Captain Andrew C. Zabriskie Collection - Henry Chapman 6/1909:355, $450 - O.L. Harvey Collection - Abe Kosoff - Sam & Rie Bloomfield Foundation Collection - Sotheby’s 12/1996:25, $159,500 - Bowers & Merena 1/1999:1516, $189,500
Goldbergs 6/2005:1212, $138,000
Bowers & Merena 8/2009:4224, $70,150 - Heritage 8/2013:5953, $82,250
Heritage 3/2004:6619, $49,450
Great Western Collection of Territorial Gold, Part Two - Heritage 1/2006:3682, $80,500 - Pacific Rim Collection - Heritage 8/2007:2115, $138,000
Stack's 1/2007:1091, $69,000
In 1852, Curtis, Perry, and Ward organized the United States Assay Office of Gold as the successor organization of the provisional U.S. Assay Office under Augustus Humbert. This resulted in two $50 "Slugs" in 1852 -- one under Humbert (Kagin 11) and one under the newly organized U.S. Assay Office of Gold (Kagin 13). A third 1852 "Slug" (Kagin 14) was actually made in 1853 and bears a higher fineness of .900.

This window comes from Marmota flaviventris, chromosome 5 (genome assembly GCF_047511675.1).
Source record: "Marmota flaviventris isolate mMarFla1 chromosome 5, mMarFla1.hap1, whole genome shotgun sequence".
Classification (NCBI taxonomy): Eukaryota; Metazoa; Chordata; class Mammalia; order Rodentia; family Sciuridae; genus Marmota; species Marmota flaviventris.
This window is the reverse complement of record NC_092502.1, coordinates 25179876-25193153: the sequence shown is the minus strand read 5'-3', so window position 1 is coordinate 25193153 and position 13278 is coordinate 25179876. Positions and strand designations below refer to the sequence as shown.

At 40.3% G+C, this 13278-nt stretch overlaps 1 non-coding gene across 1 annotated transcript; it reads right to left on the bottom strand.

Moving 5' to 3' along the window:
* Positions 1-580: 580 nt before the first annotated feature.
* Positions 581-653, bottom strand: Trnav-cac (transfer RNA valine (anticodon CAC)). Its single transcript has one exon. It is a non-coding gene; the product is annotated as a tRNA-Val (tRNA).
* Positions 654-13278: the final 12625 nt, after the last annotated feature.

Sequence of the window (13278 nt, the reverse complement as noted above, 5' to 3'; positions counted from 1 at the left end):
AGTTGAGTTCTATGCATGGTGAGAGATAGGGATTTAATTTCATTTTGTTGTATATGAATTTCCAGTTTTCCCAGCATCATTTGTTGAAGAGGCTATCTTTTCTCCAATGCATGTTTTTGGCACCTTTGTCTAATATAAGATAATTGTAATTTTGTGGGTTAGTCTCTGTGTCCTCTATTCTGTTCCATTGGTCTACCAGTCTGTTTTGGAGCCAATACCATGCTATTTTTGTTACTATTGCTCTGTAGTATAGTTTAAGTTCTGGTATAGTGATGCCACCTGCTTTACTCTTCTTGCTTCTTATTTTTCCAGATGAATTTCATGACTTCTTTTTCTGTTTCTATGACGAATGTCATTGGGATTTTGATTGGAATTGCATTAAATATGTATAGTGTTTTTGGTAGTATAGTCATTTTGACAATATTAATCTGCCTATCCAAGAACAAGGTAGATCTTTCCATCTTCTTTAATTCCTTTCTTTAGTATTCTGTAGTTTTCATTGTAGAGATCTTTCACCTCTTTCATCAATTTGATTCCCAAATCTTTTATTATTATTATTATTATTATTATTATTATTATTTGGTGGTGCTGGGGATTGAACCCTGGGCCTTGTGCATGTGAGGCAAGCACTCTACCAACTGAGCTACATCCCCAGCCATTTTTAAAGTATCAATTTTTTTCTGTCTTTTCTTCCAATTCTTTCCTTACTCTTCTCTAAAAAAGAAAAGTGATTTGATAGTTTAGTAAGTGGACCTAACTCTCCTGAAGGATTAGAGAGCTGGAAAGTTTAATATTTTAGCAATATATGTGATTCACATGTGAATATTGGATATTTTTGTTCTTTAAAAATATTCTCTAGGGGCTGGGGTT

The 1852 Humbert $50 is a scarce variety that usually comes heavily circulated, bumped, and bruised. A few, low-end Mint State examples have been identfied, but the real prize is a single, fully-struck example that is currently in an NGC Specimen64 holder. Because of multiple blows of the dies (at least two), the details on this coin are far superior to those seen on any other example of this variety.
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